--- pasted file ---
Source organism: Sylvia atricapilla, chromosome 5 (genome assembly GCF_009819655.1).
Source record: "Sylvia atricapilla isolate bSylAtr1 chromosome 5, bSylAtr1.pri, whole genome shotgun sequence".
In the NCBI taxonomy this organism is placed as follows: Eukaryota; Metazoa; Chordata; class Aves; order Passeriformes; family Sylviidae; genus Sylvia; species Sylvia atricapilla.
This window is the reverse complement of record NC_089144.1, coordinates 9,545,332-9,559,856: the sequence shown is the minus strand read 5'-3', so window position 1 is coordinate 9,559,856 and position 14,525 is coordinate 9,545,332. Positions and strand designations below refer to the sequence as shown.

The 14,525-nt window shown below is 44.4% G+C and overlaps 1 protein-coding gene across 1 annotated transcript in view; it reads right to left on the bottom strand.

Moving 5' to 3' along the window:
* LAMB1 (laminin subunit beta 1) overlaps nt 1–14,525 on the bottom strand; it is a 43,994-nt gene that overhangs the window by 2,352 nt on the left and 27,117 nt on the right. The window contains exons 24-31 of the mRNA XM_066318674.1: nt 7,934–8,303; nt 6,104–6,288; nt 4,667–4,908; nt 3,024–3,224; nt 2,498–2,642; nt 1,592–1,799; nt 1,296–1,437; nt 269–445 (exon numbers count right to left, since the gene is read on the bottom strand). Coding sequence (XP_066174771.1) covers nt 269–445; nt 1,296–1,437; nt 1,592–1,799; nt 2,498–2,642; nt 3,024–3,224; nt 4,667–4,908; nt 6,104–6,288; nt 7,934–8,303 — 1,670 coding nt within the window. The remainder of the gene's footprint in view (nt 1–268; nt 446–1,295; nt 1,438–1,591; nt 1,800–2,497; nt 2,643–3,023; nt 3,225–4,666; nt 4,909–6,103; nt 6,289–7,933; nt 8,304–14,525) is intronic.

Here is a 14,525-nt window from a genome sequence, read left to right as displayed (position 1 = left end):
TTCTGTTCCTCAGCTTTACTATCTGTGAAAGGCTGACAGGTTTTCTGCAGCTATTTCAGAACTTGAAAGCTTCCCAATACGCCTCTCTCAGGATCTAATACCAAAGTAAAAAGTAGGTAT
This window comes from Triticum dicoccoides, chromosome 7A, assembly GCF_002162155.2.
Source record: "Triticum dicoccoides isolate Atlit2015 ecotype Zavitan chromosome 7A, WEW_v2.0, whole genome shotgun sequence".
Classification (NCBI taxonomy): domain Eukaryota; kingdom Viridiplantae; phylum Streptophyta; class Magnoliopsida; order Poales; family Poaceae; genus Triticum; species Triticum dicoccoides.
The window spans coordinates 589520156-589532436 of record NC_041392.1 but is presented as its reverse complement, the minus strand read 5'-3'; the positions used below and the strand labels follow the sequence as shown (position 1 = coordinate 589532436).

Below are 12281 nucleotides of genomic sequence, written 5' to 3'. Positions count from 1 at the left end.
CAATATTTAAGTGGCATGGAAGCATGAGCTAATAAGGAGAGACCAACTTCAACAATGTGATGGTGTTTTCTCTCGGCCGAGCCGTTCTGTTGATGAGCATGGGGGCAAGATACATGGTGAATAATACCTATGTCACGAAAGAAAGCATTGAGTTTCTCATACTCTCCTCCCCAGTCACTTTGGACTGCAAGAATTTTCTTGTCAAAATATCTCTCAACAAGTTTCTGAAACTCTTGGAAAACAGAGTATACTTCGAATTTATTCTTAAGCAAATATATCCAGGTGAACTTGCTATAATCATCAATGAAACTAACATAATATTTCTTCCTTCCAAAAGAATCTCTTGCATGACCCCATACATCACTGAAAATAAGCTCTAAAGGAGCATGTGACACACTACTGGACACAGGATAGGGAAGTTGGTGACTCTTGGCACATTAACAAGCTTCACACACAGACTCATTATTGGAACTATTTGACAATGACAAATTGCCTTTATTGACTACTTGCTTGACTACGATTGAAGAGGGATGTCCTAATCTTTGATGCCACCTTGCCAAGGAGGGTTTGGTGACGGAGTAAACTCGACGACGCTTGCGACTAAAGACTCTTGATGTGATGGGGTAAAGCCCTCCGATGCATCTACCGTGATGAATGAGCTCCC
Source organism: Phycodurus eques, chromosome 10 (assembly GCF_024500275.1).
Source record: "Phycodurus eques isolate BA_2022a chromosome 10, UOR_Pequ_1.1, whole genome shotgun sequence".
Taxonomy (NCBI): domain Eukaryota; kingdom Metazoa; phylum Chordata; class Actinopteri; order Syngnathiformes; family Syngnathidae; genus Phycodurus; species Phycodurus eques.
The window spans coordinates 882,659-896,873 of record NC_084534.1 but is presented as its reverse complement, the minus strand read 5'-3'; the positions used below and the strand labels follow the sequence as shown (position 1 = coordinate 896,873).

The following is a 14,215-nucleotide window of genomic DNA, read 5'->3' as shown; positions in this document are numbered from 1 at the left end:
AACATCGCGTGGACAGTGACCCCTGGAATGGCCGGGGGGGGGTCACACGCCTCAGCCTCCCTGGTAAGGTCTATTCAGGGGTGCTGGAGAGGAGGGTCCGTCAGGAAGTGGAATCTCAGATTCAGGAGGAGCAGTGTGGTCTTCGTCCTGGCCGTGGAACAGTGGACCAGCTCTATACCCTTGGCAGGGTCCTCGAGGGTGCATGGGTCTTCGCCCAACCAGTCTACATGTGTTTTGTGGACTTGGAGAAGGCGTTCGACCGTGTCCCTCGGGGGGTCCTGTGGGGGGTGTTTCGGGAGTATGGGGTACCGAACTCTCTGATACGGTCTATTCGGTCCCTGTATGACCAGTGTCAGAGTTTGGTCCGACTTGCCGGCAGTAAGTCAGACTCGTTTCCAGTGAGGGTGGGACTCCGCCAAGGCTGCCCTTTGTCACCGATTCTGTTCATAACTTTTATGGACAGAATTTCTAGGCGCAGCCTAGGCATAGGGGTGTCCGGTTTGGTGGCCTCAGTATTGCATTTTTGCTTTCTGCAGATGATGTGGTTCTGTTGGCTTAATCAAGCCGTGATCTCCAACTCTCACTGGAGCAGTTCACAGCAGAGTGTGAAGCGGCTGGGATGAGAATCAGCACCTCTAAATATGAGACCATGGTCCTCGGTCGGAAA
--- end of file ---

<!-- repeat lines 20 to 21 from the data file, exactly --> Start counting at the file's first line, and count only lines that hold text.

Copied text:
The following is a 14,215-nucleotide window of genomic DNA, read 5'->3' as shown; positions in this document are numbered from 1 at the left end:
AACATCGCGTGGACAGTGACCCCTGGAATGGCCGGGGGGGGGTCACACGCCTCAGCCTCCCTGGTAAGGTCTATTCAGGGGTGCTGGAGAGGAGGGTCCGTCAGGAAGTGGAATCTCAGATTCAGGAGGAGCAGTGTGGTCTTCGTCCTGGCCGTGGAACAGTGGACCAGCTCTATACCCTTGGCAGGGTCCTCGAGGGTGCATGGGTCTTCGCCCAACCAGTCTACATGTGTTTTGTGGACTTGGAGAAGGCGTTCGACCGTGTCCCTCGGGGGGTCCTGTGGGGGGTGTTTCGGGAGTATGGGGTACCGAACTCTCTGATACGGTCTATTCGGTCCCTGTATGACCAGTGTCAGAGTTTGGTCCGACTTGCCGGCAGTAAGTCAGACTCGTTTCCAGTGAGGGTGGGACTCCGCCAAGGCTGCCCTTTGTCACCGATTCTGTTCATAACTTTTATGGACAGAATTTCTAGGCGCAGCCTAGGCATAGGGGTGTCCGGTTTGGTGGCCTCAGTATTGCATTTTTGCTTTCTGCAGATGATGTGGTTCTGTTGGCTTAATCAAGCCGTGATCTCCAACTCTCACTGGAGCAGTTCACAGCAGAGTGTGAAGCGGCTGGGATGAGAATCAGCACCTCTAAATATGAGACCATGGTCCTCGGTCGGAAA